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The harm susceptibility model: a method to prioritise risks identified in patient safety reporting systems
  1. Julius Cuong Pham1,
  2. Elizabeth Colantuoni1,2,
  3. Francesca Dominici2,
  4. Andrew Shore2,
  5. Carl Macrae3,
  6. Sara Scobie4,
  7. Martin Fletcher4,
  8. Kevin Cleary4,
  9. Christine A Goeschel1,5,
  10. Peter J Pronovost1
  1. 1Johns Hopkins University School of Medicine, Baltimore, Maryland, USA
  2. 2Johns Hopkins University Bloomberg School of Public Health, Baltimore, Maryland, USA
  3. 3London School of Economics and Political Science, London, UK
  4. 4National Patient Safety Agency, London, UK
  5. 5Johns Hopkins University School of Nursing, Baltimore, Maryland, USA
  1. Correspondence to Mr Julius Pham, 1909 Thames Street, 2nd Floor, Baltimore, MD 21231, USA; jpham3{at}jhmi.edu

Abstract

Background Medical errors are endemic in healthcare. Patient safety reporting systems (PSRSs) have been developed and implemented to identify and reduce medical errors. Although they have succeeded in identifying errors (over 1 million reports in the NHS), there are limited methods by which to analyse this large number of events.

Methods Adapting the safety theory of risk resiliency, the authors developed the Harm Susceptibility Model (HSM) as a method of quantifying the variation in risk of harm within an organisation and the Harm Susceptibility Ratio (HSR) as a statistic to compare and rank harm across trusts or work areas. The HSM was applied to data from 20 trusts reporting events to the National Reporting and Learning System (NRLS) between 2004 and 2006.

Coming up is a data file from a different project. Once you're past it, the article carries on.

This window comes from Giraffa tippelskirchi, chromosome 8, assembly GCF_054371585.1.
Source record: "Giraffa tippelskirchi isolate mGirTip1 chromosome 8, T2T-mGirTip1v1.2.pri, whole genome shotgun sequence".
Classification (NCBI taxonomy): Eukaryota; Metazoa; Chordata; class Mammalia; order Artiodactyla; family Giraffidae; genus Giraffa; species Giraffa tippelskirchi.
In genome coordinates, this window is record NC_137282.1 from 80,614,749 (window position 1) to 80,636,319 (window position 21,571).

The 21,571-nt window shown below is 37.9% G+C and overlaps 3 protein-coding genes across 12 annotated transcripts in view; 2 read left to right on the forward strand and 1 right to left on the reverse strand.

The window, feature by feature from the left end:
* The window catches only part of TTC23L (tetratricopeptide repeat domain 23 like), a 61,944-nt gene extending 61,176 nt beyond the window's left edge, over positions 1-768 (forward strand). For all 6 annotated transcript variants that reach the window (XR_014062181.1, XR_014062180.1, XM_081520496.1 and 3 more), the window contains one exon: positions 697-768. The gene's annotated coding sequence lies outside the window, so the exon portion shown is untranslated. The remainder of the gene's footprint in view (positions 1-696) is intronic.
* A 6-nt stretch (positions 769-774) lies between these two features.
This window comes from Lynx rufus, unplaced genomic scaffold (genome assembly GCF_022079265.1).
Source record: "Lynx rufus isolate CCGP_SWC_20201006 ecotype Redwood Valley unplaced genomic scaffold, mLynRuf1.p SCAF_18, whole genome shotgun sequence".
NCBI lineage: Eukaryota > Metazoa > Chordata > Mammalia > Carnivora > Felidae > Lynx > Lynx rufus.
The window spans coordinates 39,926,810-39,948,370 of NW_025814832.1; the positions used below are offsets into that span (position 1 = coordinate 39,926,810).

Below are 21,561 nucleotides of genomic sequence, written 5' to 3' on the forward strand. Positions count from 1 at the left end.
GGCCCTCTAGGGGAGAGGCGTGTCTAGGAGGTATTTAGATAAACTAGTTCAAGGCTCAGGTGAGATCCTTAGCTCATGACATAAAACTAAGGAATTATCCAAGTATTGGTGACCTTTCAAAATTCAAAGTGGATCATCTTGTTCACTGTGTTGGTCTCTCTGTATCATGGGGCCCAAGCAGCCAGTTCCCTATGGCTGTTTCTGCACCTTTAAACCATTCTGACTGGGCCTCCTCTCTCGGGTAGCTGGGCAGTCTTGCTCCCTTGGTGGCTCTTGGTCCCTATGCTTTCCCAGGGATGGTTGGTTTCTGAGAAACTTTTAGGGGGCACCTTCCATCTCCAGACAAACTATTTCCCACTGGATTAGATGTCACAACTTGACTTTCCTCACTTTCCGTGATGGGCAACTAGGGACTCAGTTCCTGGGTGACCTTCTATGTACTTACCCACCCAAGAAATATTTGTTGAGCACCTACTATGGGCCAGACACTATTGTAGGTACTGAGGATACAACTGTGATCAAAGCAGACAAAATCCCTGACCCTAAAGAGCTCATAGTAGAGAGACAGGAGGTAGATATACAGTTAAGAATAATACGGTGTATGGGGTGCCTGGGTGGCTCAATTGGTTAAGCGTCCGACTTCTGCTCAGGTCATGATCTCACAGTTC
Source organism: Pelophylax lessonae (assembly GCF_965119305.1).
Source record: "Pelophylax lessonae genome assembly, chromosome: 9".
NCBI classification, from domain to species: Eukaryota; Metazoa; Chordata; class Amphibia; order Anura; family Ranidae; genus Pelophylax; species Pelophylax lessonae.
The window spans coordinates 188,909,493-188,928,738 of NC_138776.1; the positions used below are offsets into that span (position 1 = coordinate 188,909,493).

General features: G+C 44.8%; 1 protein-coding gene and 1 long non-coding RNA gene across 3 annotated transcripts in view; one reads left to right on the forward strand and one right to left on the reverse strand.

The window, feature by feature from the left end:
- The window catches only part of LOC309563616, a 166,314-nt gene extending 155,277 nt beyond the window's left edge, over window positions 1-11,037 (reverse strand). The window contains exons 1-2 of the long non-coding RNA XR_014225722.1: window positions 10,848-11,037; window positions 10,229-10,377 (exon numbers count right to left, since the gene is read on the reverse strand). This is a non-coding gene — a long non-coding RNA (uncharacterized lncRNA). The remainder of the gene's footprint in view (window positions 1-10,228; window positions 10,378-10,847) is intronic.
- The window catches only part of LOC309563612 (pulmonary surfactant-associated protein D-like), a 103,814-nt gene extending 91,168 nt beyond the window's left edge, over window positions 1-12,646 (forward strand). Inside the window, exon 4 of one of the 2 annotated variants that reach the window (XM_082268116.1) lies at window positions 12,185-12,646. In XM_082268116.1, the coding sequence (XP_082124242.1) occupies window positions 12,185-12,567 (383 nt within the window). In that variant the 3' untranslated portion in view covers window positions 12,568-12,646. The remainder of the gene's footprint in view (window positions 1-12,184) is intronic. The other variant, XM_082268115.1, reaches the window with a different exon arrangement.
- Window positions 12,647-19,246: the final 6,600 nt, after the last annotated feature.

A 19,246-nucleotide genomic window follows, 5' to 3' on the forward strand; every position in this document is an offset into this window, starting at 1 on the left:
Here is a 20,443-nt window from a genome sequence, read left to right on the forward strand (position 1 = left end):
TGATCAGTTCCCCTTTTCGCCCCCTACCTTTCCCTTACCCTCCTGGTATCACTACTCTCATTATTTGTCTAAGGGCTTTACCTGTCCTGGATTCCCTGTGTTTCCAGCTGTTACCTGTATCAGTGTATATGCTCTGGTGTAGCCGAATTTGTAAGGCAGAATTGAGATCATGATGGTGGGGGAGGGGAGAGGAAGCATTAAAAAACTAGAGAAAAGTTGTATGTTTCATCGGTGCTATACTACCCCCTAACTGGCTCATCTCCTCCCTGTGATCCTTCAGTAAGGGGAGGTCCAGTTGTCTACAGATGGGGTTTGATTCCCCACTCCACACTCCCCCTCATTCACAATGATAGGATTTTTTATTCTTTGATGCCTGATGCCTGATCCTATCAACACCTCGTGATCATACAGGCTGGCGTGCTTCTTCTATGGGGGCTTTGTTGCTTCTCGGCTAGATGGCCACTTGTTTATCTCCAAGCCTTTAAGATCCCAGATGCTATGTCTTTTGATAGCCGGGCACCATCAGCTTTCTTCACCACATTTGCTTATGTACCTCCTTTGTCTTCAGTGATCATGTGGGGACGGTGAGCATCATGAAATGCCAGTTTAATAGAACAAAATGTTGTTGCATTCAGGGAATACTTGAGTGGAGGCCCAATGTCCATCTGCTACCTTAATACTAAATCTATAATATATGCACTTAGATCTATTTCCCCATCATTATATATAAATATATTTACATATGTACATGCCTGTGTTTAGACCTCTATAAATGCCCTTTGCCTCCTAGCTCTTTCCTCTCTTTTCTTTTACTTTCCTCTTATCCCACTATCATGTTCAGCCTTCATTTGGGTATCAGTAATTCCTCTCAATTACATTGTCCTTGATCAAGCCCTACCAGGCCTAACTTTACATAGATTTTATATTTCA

Findings A total of 104 674 incident reports from 12 distinct work areas were analysed. Fifty-five per cent of the variation in harm was attributed to differences among trusts, suggesting that HSR would best be used within trusts. Within a specific trust, the HSR ranged from 0.25 to 4.30, with the pharmacy having the highest HSR (4.30, 1.89 to 9.68). The A&E, therapy department and radiology had the highest probability of a high HSR across the majority of trusts.

Interpretation The HSM can be used to analyse a large number of incident reports from PSRSs. It provides a quantifiable way for organisations to identify areas where defences against errors are weak and prioritise limited resources directed at improving patient safety.

  • Patient safety
  • incident reporting
  • national reporting and learning system
  • multilevel analysis
  • statistics

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Introduction

Medical errors are common, costly and often lethal. In the UK, approximately one in 10 hospitalised patients experience a medical error.1 In the USA, medical errors account for up to 98 000 preventable patient deaths per year.2 In response to this alarming problem, the Institute of Medicine recommended using patient safety reporting systems (PSRS) to identify and learn from medical errors.2

PSRS are valuable surveillance tools to identify and help mitigate hasards.3 These systems are typically used to study individual adverse events (generally those that result in significant harm or death) in detail, identify causes and contributing factors, and sometimes design interventions to prevent recurrence. This approach may be beneficial at a local level, within a hospital or healthcare system, where events are relatively infrequent.4